Remote learning, though, is a course that normally takes place in-person that has been converted to a virtual experience.

Remote courses can take various forms and can be as basic as a professor offering live lectures online, meeting regularly as if the course was in-person. But technology allows for a variety of formats and a mix of teaching techniques often makes for the best learning experience for students, Marcinkiewicz explained.

With many faculty members not used to teaching remotely, Marcinkiewicz and Hollis felt that most would benefit from additional training. About 60% of fall 2020 classes will be offered remotely this semester to keep students and faculty safe during the pandemic.

They approached Interim Senior Vice President and Provost Melody Tankersley, Ph.D., who provided an enthusiastic go-ahead and substantial financial support for the summer workshops. The training was offered as five, intensive five-day workshops and seven half-day workshops.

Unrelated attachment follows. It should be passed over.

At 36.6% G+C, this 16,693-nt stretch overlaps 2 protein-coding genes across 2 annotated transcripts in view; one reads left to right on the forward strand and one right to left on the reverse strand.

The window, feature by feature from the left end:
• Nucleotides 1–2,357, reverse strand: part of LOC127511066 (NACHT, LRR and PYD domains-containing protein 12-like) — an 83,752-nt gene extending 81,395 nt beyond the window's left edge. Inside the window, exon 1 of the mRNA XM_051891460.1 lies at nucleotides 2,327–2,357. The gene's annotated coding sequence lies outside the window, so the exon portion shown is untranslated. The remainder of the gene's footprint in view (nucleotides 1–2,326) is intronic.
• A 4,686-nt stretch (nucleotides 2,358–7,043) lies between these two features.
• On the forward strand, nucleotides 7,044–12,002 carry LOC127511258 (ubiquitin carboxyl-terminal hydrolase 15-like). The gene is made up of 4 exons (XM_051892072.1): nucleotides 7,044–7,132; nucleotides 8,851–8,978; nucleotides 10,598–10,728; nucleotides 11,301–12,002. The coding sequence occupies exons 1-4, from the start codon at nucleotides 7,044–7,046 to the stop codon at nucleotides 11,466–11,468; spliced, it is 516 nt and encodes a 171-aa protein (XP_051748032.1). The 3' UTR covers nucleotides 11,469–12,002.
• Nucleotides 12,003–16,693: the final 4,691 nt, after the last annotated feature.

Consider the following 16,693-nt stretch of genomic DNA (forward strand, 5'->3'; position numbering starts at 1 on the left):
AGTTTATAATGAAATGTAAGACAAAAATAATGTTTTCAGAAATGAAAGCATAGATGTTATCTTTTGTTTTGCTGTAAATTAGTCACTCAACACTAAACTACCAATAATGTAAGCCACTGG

Marcinkiewicz said they had hoped for 50 to 100 faculty members to take part in the workshops and were pleased with the large number who signed up. In total, 800 professors took the summer workshops, and, Hollis said additional 170 took part in online teaching orientation that Kent State Online offers each semester.

“We were very pleasantly surprised,” Marcinkiewicz said. “Our faculty are really, really dedicated to doing the best they can for their students. Our faculty really, truly care. Their want their students to have the best possible learning experience.”

Faculty from every campus, and every college took part, and every type of instructors from tenured professors to part-time adjunct instructors and graduate student instructors. All participants also were asked to share their training with others in their academic units who couldn’t attend and to make themselves available for training others within their sections.